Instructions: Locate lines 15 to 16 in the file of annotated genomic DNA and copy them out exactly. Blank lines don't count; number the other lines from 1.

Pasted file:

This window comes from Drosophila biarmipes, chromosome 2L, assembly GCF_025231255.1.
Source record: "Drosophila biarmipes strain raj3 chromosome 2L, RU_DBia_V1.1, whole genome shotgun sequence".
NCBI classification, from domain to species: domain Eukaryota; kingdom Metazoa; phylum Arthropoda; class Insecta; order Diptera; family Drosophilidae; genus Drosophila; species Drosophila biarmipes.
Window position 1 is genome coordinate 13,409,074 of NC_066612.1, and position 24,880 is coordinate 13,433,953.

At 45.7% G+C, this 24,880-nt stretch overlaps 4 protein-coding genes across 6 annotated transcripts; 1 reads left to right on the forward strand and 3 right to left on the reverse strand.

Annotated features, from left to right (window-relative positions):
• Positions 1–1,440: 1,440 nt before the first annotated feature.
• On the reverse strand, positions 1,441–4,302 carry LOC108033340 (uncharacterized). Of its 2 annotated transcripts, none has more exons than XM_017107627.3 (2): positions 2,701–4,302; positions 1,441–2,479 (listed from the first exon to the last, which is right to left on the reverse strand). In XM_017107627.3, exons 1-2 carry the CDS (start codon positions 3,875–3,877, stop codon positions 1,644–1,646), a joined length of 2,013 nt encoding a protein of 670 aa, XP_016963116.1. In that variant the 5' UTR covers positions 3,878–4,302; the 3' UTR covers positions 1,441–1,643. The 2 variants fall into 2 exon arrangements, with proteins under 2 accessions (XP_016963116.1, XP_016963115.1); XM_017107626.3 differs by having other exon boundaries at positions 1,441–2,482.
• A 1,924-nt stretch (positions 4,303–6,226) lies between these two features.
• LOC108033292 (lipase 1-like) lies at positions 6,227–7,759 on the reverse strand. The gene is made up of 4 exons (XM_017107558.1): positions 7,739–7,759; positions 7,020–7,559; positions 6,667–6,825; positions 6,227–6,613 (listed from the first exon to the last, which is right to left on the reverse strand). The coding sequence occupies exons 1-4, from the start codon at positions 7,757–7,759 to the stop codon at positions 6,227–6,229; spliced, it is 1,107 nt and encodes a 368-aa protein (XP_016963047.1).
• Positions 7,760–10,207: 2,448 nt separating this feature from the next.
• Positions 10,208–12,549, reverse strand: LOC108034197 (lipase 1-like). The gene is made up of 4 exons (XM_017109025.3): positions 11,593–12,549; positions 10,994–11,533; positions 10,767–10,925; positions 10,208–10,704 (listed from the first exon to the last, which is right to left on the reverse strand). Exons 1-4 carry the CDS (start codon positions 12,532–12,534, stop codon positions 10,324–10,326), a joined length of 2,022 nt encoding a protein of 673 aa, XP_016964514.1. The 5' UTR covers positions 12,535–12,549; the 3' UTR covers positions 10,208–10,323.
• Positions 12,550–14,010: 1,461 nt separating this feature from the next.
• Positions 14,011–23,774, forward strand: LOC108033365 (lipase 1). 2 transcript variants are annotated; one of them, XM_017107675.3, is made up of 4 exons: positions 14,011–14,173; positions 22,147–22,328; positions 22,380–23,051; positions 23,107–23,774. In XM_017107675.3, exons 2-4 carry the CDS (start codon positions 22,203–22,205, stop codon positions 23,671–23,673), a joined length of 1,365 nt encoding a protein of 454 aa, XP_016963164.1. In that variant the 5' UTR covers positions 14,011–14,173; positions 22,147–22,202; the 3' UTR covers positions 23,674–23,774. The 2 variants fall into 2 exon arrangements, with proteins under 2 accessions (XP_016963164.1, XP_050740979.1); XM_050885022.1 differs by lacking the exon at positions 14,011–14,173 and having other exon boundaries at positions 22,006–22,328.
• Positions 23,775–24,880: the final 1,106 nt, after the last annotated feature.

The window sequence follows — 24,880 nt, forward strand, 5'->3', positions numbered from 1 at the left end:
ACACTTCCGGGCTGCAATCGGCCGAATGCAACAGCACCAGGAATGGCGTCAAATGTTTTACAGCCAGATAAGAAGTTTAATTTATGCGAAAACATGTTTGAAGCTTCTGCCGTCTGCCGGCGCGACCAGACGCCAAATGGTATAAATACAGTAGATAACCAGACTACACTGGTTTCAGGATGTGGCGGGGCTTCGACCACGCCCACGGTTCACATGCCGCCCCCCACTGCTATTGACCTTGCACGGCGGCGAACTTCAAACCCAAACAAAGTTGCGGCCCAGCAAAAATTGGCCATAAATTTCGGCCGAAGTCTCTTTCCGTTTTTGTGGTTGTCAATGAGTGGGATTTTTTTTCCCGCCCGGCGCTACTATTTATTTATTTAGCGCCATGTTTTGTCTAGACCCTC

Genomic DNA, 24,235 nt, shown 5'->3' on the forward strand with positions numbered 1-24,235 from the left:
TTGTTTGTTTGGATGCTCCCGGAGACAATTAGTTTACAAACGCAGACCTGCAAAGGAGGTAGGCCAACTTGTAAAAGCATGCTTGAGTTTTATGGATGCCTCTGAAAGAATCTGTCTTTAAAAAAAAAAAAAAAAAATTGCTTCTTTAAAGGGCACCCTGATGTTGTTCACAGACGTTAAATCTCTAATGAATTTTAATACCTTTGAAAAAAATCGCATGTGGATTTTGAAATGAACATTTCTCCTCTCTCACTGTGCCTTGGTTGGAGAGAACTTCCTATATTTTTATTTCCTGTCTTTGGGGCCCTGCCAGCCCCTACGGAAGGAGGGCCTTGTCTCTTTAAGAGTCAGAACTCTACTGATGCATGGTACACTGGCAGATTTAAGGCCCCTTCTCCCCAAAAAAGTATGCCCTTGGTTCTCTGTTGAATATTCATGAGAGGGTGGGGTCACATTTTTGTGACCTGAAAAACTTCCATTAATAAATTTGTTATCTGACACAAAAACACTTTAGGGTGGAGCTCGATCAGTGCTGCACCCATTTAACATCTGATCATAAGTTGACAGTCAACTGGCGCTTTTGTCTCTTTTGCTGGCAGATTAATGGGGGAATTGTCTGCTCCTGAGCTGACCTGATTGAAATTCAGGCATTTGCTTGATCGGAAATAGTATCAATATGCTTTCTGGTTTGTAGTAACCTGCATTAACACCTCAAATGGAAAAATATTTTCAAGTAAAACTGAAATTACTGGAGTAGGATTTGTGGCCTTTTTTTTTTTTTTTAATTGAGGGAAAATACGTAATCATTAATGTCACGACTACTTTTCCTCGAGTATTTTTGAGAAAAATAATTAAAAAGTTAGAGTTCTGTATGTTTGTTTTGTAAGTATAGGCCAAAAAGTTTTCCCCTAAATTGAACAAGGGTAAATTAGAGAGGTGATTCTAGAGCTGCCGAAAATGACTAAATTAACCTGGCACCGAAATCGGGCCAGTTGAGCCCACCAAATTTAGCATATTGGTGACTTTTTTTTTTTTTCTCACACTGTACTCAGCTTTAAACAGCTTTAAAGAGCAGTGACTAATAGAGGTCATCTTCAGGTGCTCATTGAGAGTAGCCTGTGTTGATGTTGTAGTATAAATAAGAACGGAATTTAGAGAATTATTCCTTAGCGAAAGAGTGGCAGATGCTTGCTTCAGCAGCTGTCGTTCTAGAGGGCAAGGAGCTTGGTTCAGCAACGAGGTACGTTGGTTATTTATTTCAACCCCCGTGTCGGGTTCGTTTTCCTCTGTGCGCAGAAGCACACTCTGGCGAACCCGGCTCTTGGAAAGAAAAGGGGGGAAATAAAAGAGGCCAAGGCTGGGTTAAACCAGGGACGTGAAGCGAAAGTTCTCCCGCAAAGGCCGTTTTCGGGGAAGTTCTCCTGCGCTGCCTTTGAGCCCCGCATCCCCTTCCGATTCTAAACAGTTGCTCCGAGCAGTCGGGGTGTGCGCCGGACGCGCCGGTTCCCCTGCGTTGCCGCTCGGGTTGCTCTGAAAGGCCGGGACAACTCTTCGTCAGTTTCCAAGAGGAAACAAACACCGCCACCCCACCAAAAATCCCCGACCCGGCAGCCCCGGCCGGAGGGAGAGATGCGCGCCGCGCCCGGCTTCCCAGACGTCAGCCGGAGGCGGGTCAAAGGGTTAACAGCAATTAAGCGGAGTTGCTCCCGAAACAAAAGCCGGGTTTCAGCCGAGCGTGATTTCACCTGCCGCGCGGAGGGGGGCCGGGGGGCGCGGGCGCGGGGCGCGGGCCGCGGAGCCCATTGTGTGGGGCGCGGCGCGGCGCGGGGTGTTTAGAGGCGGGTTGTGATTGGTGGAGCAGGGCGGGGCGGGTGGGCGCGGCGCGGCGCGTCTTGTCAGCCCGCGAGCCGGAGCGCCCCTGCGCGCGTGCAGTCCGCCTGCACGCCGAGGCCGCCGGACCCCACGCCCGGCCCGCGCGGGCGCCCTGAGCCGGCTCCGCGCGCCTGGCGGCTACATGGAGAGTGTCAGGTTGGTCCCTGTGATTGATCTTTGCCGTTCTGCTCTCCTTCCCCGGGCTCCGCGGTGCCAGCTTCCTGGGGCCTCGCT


• Positions 23,775–24,880: the final 1,106 nt, after the last annotated feature.

The window sequence follows — 24,880 nt, forward strand, 5'->3', positions numbered from 1 at the left end: